• Comment number 13.

    @HD1080:

    many of the expensive parts of Blu-Ray are fairly applicable to Canvas (and DVB, for that matter): if you ignore the physical disc parts, what you’re left with is a filesystem, containing files which make up an MPEG transport stream (amongst other things). The transport stream is almost identical to that carried by DVB-T2 HD services, except there’s a 32-bit timecode prepended to each 188-byte TS packet. Of course, DVB services carry EPG information and such, while Blu-Ray discs have other assorted stuff, but much of it’s very very similar (and covered by the same patent licenses handled by the MPEG-LA).

    It’s also worth noting that the BBC’s Dirac Pro CODEC is going through the process of being standardised by SMTPE as “VC-2” (i.e., a successor/competitor to VC-1, which is based upon Windows Media Video 9, and is a standard part of all current Blu-Ray players, as well as the Xbox 360).

    That said, getting this up and running in the near-term requires playing nicely with existing stuff, including bandwidth constraints which tightly limit how much high-def material can be stuffed down the public Internet without the use of multicast. Much of Canvas augments existing Freeview (and forthcoming Freeview HD) broadcasts, so the standards used there will likely be the benchmark for the first iteration of supporting devices and content.

  • Comment number 14.

    Thanks nevali. One of the reasons I wanted/suggested that the BBC create/specify a video playback/distribution format even better than Blu-ray was so that they wouldn't be limited by current internet bandwidth restrictions (though it could still allow downloads/streaming, it could also use discs/memory sticks etc.). eg. they should easily be able to allow higher bitrates than BD by just spinning the discs faster or something like that. And releasing content on that of format should be really cheap (they wouldn't need to pay any AACS license fees or anything like that if it was their own format).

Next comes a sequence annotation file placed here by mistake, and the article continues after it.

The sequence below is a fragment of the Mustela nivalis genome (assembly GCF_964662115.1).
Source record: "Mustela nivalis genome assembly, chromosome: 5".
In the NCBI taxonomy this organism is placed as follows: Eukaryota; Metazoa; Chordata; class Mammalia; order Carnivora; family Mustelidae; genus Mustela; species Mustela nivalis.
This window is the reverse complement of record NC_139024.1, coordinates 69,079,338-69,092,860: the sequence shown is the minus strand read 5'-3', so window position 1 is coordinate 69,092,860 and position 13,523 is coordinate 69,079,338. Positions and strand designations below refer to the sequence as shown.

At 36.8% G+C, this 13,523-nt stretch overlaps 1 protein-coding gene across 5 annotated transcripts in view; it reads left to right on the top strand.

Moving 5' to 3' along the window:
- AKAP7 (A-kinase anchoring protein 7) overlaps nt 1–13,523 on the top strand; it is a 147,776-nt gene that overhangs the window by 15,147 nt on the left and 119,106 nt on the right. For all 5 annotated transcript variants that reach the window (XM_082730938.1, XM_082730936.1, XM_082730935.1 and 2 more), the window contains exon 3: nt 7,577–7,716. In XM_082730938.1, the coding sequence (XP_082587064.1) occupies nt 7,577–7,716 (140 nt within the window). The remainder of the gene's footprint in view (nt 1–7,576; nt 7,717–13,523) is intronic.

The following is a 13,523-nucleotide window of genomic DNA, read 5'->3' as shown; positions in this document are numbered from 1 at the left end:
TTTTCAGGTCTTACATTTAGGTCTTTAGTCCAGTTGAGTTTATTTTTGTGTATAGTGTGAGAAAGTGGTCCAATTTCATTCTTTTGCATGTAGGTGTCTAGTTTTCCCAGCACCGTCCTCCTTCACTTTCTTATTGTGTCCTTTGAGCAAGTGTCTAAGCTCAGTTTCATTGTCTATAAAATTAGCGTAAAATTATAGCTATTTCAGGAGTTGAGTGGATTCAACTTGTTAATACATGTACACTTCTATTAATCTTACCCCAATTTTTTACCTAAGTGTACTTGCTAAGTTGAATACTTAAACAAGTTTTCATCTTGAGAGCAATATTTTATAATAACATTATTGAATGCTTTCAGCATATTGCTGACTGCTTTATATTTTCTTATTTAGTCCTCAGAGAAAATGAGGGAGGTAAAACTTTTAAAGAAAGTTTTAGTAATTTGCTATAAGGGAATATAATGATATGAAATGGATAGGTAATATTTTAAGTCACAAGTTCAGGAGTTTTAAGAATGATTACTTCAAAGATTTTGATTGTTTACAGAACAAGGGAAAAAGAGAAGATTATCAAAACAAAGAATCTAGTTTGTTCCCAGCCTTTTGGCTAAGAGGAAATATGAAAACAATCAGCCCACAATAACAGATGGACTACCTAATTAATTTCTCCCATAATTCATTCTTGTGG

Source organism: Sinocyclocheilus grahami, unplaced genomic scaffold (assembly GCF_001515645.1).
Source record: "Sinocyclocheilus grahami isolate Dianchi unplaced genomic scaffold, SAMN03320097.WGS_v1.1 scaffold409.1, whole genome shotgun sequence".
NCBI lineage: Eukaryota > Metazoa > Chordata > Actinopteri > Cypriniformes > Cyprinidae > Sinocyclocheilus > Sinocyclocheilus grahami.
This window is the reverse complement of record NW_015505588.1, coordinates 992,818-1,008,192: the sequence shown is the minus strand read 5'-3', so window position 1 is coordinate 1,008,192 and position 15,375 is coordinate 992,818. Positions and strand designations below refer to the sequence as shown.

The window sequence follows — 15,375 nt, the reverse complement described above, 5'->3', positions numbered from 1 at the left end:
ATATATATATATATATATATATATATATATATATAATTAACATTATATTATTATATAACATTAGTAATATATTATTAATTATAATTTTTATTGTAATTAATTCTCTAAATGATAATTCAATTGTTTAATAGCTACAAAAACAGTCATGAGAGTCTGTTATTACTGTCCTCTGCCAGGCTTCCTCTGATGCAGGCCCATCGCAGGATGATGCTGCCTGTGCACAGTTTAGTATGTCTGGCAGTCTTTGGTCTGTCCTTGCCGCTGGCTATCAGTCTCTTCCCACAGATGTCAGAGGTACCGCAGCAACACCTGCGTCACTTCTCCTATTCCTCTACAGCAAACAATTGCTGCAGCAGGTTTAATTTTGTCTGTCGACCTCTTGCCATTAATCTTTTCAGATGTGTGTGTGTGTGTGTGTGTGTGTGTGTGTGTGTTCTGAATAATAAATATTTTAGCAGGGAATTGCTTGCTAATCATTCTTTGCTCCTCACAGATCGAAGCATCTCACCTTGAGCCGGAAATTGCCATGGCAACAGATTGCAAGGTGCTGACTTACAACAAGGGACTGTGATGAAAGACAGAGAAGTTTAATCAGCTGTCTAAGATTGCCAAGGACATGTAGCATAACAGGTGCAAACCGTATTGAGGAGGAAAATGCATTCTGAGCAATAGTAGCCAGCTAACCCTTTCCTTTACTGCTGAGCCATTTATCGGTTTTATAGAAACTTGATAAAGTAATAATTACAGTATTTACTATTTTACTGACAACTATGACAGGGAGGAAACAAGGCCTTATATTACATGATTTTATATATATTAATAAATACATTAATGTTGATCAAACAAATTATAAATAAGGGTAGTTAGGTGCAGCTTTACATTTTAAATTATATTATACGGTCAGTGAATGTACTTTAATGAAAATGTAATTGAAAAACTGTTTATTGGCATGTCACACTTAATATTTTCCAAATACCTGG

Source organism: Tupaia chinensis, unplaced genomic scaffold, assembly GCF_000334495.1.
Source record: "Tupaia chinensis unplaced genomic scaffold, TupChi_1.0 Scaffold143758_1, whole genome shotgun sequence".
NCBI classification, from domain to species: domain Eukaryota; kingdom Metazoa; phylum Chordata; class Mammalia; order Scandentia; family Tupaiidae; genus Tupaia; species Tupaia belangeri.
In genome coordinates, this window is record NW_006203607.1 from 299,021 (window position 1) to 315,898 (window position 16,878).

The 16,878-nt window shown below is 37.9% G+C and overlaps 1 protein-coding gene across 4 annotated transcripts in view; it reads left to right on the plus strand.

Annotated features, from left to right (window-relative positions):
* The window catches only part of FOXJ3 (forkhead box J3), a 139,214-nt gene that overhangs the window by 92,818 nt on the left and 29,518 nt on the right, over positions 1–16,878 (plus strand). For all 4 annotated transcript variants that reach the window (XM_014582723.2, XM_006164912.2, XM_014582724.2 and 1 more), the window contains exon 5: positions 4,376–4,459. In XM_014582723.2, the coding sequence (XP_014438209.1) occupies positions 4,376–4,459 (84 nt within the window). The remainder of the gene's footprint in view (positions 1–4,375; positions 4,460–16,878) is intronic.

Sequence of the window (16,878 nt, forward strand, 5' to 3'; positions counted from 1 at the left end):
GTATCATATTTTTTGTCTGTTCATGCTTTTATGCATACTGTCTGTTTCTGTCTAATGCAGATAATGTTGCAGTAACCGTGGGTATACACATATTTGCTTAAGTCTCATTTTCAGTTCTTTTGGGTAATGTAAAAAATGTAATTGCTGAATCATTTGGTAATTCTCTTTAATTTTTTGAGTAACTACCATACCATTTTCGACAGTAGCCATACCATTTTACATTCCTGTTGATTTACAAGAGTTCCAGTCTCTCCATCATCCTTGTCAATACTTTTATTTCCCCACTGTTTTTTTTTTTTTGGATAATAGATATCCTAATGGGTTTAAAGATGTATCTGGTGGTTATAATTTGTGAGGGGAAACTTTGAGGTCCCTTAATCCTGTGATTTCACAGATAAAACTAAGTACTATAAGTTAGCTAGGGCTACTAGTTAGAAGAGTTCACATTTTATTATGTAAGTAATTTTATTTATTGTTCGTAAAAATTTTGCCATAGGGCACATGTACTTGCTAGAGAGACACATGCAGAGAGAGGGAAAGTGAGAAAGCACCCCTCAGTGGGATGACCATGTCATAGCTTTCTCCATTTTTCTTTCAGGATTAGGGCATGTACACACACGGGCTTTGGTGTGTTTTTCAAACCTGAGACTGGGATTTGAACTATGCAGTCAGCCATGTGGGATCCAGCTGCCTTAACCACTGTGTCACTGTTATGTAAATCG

• Comment number 15.

    In the hope of clarifying some of the points raised in the comments here, an "open platform" is not "open source". Through their provision of APIs (application programmable interfaces), both Facebook and the iPhone for example may be considered open platforms, yet both are proprietary, neither is open source, and the respective companies exert complete control over the ecosystem.

    Having witnessed first hand the slog of beating back Microsoft from holding a near monopoly position in Web browsers, during which time they felt no compulsion to adhere to Web standards, I see no reason at all why the next IPTV platform should be proprietary and under the control of the few. Have we learned nothing in recent years?

  • Comment number 16.

    This comment was removed because the moderators found it broke the house rules. Explain.

  • Comment number 17.

    All this user's posts have been removed.Why?